Australia’s mining giant Bravus’ parent company the Adani Group has welcomed the Indian Supreme Court’s findings of “no regulatory failure” and “no evident pattern of manipulation.”
In a statement, Bravus told The Australia Today that it is pleased the Committee’s findings confirm the Adani Group’s public position that the Hindenburg Research allegations were not only false and baseless, but were also motivated.
“None of our businesses have been contacted by the Australian Securities and Investments Commission or the Australian Tax Office about any of the allegations in the Hindenburg Report. It remains business as usual at our port, rail, and mine operations, which are exporting Australian coal, mined at the Carmichael mine and by our customers in the Bowen Basin, to the world.”
This latest development follows an expert investigation of stock manipulation and financial fraud allegations levelled at the Group by USA-based short sellers Hindenburg Research.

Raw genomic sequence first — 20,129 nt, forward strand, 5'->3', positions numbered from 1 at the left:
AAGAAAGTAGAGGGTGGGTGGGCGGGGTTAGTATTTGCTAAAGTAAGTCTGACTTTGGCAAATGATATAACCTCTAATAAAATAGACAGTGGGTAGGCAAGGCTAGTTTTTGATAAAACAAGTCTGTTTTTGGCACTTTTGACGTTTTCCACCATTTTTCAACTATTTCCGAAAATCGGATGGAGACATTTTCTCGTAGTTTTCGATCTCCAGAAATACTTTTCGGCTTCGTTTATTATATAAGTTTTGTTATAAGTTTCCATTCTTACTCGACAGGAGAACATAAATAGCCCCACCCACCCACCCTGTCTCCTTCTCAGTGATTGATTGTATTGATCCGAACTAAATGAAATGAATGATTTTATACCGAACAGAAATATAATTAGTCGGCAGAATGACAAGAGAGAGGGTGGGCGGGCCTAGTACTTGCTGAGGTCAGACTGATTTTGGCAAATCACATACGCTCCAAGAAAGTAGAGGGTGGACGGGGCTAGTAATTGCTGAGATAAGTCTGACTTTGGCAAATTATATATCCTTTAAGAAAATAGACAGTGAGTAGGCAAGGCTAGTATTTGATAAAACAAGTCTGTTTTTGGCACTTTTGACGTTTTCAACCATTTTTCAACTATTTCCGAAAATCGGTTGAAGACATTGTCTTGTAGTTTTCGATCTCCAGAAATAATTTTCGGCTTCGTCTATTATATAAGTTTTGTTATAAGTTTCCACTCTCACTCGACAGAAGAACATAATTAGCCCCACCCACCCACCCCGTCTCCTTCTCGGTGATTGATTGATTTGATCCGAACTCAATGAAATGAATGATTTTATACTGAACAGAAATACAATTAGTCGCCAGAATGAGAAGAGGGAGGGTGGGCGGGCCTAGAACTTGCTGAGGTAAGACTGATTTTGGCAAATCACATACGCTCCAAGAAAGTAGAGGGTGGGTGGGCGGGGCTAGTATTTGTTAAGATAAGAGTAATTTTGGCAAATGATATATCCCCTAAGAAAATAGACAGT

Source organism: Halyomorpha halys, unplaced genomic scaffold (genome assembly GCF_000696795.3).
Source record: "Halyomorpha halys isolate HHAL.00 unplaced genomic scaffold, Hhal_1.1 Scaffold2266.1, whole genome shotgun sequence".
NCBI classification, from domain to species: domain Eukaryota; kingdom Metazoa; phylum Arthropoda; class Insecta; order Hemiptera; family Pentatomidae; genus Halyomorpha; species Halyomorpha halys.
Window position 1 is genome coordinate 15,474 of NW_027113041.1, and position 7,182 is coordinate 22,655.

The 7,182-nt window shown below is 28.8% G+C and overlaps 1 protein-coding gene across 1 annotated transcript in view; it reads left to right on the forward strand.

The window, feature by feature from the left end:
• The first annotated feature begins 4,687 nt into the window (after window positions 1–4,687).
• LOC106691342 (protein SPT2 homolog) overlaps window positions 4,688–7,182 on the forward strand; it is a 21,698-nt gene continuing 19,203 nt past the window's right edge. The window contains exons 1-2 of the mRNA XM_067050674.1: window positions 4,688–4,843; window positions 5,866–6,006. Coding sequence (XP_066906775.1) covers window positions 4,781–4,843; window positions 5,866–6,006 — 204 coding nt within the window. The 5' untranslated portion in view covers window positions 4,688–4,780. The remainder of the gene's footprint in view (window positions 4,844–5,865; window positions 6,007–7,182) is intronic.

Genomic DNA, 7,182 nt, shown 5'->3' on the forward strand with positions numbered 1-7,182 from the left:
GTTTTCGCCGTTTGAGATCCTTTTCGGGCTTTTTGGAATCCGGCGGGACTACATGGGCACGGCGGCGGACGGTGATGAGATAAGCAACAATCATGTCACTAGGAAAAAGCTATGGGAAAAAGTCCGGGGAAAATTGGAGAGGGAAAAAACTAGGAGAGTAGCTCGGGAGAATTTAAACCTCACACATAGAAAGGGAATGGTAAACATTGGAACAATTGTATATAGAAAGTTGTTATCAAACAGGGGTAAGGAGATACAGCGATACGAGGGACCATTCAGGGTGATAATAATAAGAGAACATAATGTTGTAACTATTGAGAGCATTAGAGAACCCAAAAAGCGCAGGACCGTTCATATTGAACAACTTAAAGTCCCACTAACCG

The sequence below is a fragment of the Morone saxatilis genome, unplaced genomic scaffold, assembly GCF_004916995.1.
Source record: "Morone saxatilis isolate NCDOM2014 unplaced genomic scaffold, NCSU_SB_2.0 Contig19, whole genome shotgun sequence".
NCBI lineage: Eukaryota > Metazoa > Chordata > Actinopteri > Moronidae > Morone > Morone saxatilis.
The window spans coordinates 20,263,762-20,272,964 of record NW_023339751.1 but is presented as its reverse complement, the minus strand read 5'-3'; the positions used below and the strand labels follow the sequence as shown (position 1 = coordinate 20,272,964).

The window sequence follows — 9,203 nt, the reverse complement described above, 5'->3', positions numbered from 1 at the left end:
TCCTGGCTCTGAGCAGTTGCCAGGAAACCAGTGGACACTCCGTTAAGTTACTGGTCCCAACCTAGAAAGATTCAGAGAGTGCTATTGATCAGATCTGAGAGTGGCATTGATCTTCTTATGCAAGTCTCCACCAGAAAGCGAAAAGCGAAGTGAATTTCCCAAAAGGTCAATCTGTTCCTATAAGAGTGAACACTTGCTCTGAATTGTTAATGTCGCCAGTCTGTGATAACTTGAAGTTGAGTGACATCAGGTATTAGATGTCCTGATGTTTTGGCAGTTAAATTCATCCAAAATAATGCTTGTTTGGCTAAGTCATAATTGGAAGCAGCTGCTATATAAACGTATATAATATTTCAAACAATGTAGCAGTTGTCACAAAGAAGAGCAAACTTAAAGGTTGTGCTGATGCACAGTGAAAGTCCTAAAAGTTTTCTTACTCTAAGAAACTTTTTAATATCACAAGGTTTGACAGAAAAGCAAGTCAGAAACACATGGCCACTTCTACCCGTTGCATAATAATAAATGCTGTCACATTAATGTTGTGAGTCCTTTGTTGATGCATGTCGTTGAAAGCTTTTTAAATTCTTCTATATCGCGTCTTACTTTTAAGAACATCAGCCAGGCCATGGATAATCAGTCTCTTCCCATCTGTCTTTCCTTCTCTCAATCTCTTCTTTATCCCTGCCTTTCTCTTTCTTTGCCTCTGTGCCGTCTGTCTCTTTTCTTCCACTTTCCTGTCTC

Indian stock market regulator the Securities and Exchange Board of India (SEBI) likewise told the Court it had “drawn a blank” in its probe into alleged violations in money flows from offshore entities into the Adani Group.
Both independent investigations were triggered after Hindenburg Research published a report on 24 January 2023 that used selective misinformation and discredited allegations to purposefully undermine the reputation of the Adani Group and profit by short-selling shares in Adani Group companies.
The Adani Group has vehemently denied the allegations.
The findings of the expert six-member Committee appointed by the Supreme Court were made public late on Friday 19 May 2023.
It states that the “allegations of stock price manipulations or violation of Minimum Public Shareholding norms by Adani group companies cannot be proved at this stage.”
The Committee notes in its report:
“At this stage, taking into account explanations provided by SEBI (and) supported by empirical data, prima facie it would not be possible for the Committee to conclude there was a regulatory failure around the allegation of price manipulation.”
The Committee’s report also categorically stated that short-selling activity took place before the release of Hindenburg’s report, with evidence of a build-up in short positions and profiting from squaring off positions after prices crashed post-publication of Hindenburg’s disproved allegations.